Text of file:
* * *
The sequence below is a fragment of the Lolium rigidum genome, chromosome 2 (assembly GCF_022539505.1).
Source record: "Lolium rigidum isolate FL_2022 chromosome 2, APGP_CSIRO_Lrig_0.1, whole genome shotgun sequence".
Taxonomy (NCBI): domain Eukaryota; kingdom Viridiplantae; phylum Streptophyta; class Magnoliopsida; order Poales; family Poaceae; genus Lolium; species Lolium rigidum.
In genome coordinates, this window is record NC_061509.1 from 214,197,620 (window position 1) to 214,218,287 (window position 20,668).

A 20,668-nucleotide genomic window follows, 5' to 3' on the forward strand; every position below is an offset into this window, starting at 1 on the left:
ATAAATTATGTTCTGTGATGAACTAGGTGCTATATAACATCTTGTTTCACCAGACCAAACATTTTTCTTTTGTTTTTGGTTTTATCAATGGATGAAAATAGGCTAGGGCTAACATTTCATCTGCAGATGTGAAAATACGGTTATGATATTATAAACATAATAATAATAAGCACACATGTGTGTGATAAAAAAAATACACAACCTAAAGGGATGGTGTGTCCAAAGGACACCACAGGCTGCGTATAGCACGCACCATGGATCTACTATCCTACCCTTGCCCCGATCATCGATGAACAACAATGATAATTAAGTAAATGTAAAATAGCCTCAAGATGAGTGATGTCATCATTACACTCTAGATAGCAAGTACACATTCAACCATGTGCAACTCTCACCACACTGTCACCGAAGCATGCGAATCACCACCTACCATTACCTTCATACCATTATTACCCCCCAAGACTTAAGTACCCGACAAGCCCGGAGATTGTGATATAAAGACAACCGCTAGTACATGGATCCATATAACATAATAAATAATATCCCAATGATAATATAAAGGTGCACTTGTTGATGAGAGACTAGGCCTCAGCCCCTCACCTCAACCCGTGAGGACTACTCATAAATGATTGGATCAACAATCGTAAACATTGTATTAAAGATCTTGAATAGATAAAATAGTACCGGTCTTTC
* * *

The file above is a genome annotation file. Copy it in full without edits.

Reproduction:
The sequence below is a fragment of the Lolium rigidum genome, chromosome 2 (assembly GCF_022539505.1).
Source record: "Lolium rigidum isolate FL_2022 chromosome 2, APGP_CSIRO_Lrig_0.1, whole genome shotgun sequence".
Taxonomy (NCBI): domain Eukaryota; kingdom Viridiplantae; phylum Streptophyta; class Magnoliopsida; order Poales; family Poaceae; genus Lolium; species Lolium rigidum.
In genome coordinates, this window is record NC_061509.1 from 214,197,620 (window position 1) to 214,218,287 (window position 20,668).

A 20,668-nucleotide genomic window follows, 5' to 3' on the forward strand; every position below is an offset into this window, starting at 1 on the left:
ATAAATTATGTTCTGTGATGAACTAGGTGCTATATAACATCTTGTTTCACCAGACCAAACATTTTTCTTTTGTTTTTGGTTTTATCAATGGATGAAAATAGGCTAGGGCTAACATTTCATCTGCAGATGTGAAAATACGGTTATGATATTATAAACATAATAATAATAAGCACACATGTGTGTGATAAAAAAAATACACAACCTAAAGGGATGGTGTGTCCAAAGGACACCACAGGCTGCGTATAGCACGCACCATGGATCTACTATCCTACCCTTGCCCCGATCATCGATGAACAACAATGATAATTAAGTAAATGTAAAATAGCCTCAAGATGAGTGATGTCATCATTACACTCTAGATAGCAAGTACACATTCAACCATGTGCAACTCTCACCACACTGTCACCGAAGCATGCGAATCACCACCTACCATTACCTTCATACCATTATTACCCCCCAAGACTTAAGTACCCGACAAGCCCGGAGATTGTGATATAAAGACAACCGCTAGTACATGGATCCATATAACATAATAAATAATATCCCAATGATAATATAAAGGTGCACTTGTTGATGAGAGACTAGGCCTCAGCCCCTCACCTCAACCCGTGAGGACTACTCATAAATGATTGGATCAACAATCGTAAACATTGTATTAAAGATCTTGAATAGATAAAATAGTACCGGTCTTTC